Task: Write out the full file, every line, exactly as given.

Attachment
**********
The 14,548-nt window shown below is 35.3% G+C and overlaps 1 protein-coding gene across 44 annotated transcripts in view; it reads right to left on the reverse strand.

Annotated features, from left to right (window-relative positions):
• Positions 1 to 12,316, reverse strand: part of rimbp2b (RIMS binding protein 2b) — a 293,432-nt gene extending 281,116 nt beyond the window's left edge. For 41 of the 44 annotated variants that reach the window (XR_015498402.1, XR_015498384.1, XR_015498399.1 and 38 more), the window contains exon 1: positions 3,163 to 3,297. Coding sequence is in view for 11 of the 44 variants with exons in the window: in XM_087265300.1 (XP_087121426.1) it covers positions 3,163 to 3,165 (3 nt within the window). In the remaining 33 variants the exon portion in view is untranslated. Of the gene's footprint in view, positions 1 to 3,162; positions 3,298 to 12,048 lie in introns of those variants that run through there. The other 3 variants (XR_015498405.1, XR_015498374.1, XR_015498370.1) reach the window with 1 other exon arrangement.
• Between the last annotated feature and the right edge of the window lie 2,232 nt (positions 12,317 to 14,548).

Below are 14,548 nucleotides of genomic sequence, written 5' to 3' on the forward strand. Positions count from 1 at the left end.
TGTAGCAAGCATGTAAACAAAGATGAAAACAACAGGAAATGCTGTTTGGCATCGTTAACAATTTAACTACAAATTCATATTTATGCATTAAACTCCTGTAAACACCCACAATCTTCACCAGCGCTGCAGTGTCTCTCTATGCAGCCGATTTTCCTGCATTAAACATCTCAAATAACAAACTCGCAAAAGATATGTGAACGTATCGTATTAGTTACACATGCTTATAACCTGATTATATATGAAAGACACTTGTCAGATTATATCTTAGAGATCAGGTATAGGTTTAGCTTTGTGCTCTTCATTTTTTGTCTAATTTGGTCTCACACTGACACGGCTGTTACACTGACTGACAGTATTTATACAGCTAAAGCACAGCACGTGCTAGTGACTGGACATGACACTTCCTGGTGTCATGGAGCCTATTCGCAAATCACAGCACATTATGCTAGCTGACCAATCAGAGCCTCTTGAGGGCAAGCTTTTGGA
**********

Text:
The 14,548-nt window shown below is 35.3% G+C and overlaps 1 protein-coding gene across 44 annotated transcripts in view; it reads right to left on the reverse strand.

Annotated features, from left to right (window-relative positions):
• Positions 1 to 12,316, reverse strand: part of rimbp2b (RIMS binding protein 2b) — a 293,432-nt gene extending 281,116 nt beyond the window's left edge. For 41 of the 44 annotated variants that reach the window (XR_015498402.1, XR_015498384.1, XR_015498399.1 and 38 more), the window contains exon 1: positions 3,163 to 3,297. Coding sequence is in view for 11 of the 44 variants with exons in the window: in XM_087265300.1 (XP_087121426.1) it covers positions 3,163 to 3,165 (3 nt within the window). In the remaining 33 variants the exon portion in view is untranslated. Of the gene's footprint in view, positions 1 to 3,162; positions 3,298 to 12,048 lie in introns of those variants that run through there. The other 3 variants (XR_015498405.1, XR_015498374.1, XR_015498370.1) reach the window with 1 other exon arrangement.
• Between the last annotated feature and the right edge of the window lie 2,232 nt (positions 12,317 to 14,548).

Below are 14,548 nucleotides of genomic sequence, written 5' to 3' on the forward strand. Positions count from 1 at the left end.
TGTAGCAAGCATGTAAACAAAGATGAAAACAACAGGAAATGCTGTTTGGCATCGTTAACAATTTAACTACAAATTCATATTTATGCATTAAACTCCTGTAAACACCCACAATCTTCACCAGCGCTGCAGTGTCTCTCTATGCAGCCGATTTTCCTGCATTAAACATCTCAAATAACAAACTCGCAAAAGATATGTGAACGTATCGTATTAGTTACACATGCTTATAACCTGATTATATATGAAAGACACTTGTCAGATTATATCTTAGAGATCAGGTATAGGTTTAGCTTTGTGCTCTTCATTTTTTGTCTAATTTGGTCTCACACTGACACGGCTGTTACACTGACTGACAGTATTTATACAGCTAAAGCACAGCACGTGCTAGTGACTGGACATGACACTTCCTGGTGTCATGGAGCCTATTCGCAAATCACAGCACATTATGCTAGCTGACCAATCAGAGCCTCTTGAGGGCAAGCTTTTGGA